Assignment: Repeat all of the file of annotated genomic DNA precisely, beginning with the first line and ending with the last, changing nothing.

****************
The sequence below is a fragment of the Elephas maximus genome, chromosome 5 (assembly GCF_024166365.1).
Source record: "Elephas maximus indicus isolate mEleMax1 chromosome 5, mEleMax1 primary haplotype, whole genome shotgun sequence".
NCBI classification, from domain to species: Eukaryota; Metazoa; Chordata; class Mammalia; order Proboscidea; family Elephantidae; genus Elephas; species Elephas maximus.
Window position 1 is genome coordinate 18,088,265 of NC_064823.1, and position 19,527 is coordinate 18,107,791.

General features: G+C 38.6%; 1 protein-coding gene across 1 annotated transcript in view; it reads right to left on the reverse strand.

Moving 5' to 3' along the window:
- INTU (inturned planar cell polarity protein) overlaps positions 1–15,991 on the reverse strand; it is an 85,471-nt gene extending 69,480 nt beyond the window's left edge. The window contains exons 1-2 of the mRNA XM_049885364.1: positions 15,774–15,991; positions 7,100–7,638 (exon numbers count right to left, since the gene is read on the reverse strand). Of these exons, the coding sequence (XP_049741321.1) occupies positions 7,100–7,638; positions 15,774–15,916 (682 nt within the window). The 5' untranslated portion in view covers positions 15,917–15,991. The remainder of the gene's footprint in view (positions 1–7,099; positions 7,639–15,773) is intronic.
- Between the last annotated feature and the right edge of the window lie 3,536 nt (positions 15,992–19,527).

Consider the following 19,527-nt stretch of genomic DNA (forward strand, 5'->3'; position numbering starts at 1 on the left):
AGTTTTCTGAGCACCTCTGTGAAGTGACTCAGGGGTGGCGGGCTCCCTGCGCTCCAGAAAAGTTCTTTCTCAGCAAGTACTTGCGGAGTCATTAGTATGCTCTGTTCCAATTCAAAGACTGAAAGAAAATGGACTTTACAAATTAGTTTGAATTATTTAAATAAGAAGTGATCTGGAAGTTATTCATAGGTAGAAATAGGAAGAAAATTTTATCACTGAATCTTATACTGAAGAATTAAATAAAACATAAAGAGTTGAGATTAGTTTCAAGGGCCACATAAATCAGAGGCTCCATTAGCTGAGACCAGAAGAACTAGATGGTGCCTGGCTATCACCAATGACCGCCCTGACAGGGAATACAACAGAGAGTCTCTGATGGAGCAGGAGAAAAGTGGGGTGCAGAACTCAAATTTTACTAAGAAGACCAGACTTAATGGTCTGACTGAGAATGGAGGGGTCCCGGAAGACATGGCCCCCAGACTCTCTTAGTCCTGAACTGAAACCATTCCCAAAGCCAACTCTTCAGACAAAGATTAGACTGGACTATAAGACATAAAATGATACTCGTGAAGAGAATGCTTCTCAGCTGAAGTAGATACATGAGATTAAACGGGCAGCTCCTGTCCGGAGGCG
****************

The sequence below is a fragment of the Elephas maximus genome, chromosome 5 (assembly GCF_024166365.1).
Source record: "Elephas maximus indicus isolate mEleMax1 chromosome 5, mEleMax1 primary haplotype, whole genome shotgun sequence".
NCBI classification, from domain to species: Eukaryota; Metazoa; Chordata; class Mammalia; order Proboscidea; family Elephantidae; genus Elephas; species Elephas maximus.
Window position 1 is genome coordinate 18,088,265 of NC_064823.1, and position 19,527 is coordinate 18,107,791.

General features: G+C 38.6%; 1 protein-coding gene across 1 annotated transcript in view; it reads right to left on the reverse strand.

Moving 5' to 3' along the window:
- INTU (inturned planar cell polarity protein) overlaps positions 1–15,991 on the reverse strand; it is an 85,471-nt gene extending 69,480 nt beyond the window's left edge. The window contains exons 1-2 of the mRNA XM_049885364.1: positions 15,774–15,991; positions 7,100–7,638 (exon numbers count right to left, since the gene is read on the reverse strand). Of these exons, the coding sequence (XP_049741321.1) occupies positions 7,100–7,638; positions 15,774–15,916 (682 nt within the window). The 5' untranslated portion in view covers positions 15,917–15,991. The remainder of the gene's footprint in view (positions 1–7,099; positions 7,639–15,773) is intronic.
- Between the last annotated feature and the right edge of the window lie 3,536 nt (positions 15,992–19,527).

Consider the following 19,527-nt stretch of genomic DNA (forward strand, 5'->3'; position numbering starts at 1 on the left):
AGTTTTCTGAGCACCTCTGTGAAGTGACTCAGGGGTGGCGGGCTCCCTGCGCTCCAGAAAAGTTCTTTCTCAGCAAGTACTTGCGGAGTCATTAGTATGCTCTGTTCCAATTCAAAGACTGAAAGAAAATGGACTTTACAAATTAGTTTGAATTATTTAAATAAGAAGTGATCTGGAAGTTATTCATAGGTAGAAATAGGAAGAAAATTTTATCACTGAATCTTATACTGAAGAATTAAATAAAACATAAAGAGTTGAGATTAGTTTCAAGGGCCACATAAATCAGAGGCTCCATTAGCTGAGACCAGAAGAACTAGATGGTGCCTGGCTATCACCAATGACCGCCCTGACAGGGAATACAACAGAGAGTCTCTGATGGAGCAGGAGAAAAGTGGGGTGCAGAACTCAAATTTTACTAAGAAGACCAGACTTAATGGTCTGACTGAGAATGGAGGGGTCCCGGAAGACATGGCCCCCAGACTCTCTTAGTCCTGAACTGAAACCATTCCCAAAGCCAACTCTTCAGACAAAGATTAGACTGGACTATAAGACATAAAATGATACTCGTGAAGAGAATGCTTCTCAGCTGAAGTAGATACATGAGATTAAACGGGCAGCTCCTGTCCGGAGGCG